Research in the news: do we all need a ‘digital diet’?

A ‘digital diet’ is the practice of controlling the obsessive and excessive usage of digital media, explains Dr Raian Ali, Principal Academic in Computing at BU.

Digital addiction, to games in particular, is often associated with negative life experiences and sometimes serious consequences such as neglecting children and personal health and hygiene conditions. With games like Pokémon Go such addiction could be argued to take cyber-physical form resulting in physical harm such as car accidents and visiting risky places. This motivated us to think of a more responsible way of designing of technology, which would include intelligent and interactive digital addiction labels and warning messages.

Technology can also exacerbate problematic work styles, where people remain connected to their job all the time. We argue that online communication systems are not designed to help reduce preoccupation but indeed often facilitate it.

What is ‘Digital Diet Technology’? 
Digital Diet Technology denotes software applications meant to help people monitor and regulate their digital usage and reduce their digital addiction. The technology uses techniques like tracking the amount of usage and visualizing in some form of infographic, allowing users to set up limits of usage and enabling their digital devices to lock automatically and ask them to take a break, comparing their usage to an average user and so on.

Why is it questionable?
The lack of clear scientific background of such technology is what motivated our research. We suspected that ‘digital diet’ technology may have undesirable side-effects, similar to typical cases in utilizing persuasive technology to change behaviour.

As part of our Digital Addiction research and the work done in our ESOTICS research group at Bournemouth University in collaboration with StreetScene  Addiction Recovery, we conducted empirical research using diary study method followed by interviews involving participants with problematic usage of their mobile phones. They had to install and use popular commercial Digital Diet apps for two weeks.  The study indicated a number of issues.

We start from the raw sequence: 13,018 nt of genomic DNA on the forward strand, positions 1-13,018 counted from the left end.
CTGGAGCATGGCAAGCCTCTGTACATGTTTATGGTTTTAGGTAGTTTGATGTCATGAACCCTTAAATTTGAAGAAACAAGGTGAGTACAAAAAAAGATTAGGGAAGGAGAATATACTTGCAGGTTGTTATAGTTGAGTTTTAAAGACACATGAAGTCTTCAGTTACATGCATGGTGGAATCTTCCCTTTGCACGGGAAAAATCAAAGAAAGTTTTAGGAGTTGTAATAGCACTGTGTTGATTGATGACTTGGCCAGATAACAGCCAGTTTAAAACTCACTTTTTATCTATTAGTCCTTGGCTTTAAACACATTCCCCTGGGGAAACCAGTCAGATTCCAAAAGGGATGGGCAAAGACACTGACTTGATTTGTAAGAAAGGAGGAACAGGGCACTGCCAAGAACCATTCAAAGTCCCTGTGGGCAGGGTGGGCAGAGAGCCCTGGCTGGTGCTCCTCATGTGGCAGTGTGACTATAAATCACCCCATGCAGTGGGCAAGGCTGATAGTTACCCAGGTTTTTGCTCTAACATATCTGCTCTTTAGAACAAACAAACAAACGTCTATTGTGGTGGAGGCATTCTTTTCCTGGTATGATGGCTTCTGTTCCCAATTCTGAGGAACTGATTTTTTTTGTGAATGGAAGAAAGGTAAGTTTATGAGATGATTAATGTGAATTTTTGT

Misunderstanding and Misjudgement 
These apps monitor and evaluate the amount of usage time and frequency. However, digital addiction is not only, and not necessarily, about the time spent and frequency of use. Think of social network users who post a comment and keep thinking of the replies they could be getting even when they should be sleeping.

Lowering Self-esteem
This may happen when a user receives repetitively a message or a score indicating a failure of self-regulated goal or that others are managing to regulate their usage better. Hence, we need a more intelligent classification of users and their groups so that we issue suitable messages and comparisons.

Creating parallel addiction 
Some participants said they became more inclined to check their mobile phone to know how they compare to others and how much time they had spent so far which may cause further anxiety and lead them to check other apps. It is like “inviting someone to a pub to talk about their alcohol addiction.”

Lack of Interest and Unsustainable effect 
Despites of the usefulness of measuring usage, participants generally felt that the apps were too much of a one-size-fits-all and were too simplistic. The messages sent, the avatars used and the comparisons made do not tend to cluster users and recognize their personality, usage style and perception of their own usage.

For more information about Raian’s research, see his recent blog posts for the Huffington Post here and here.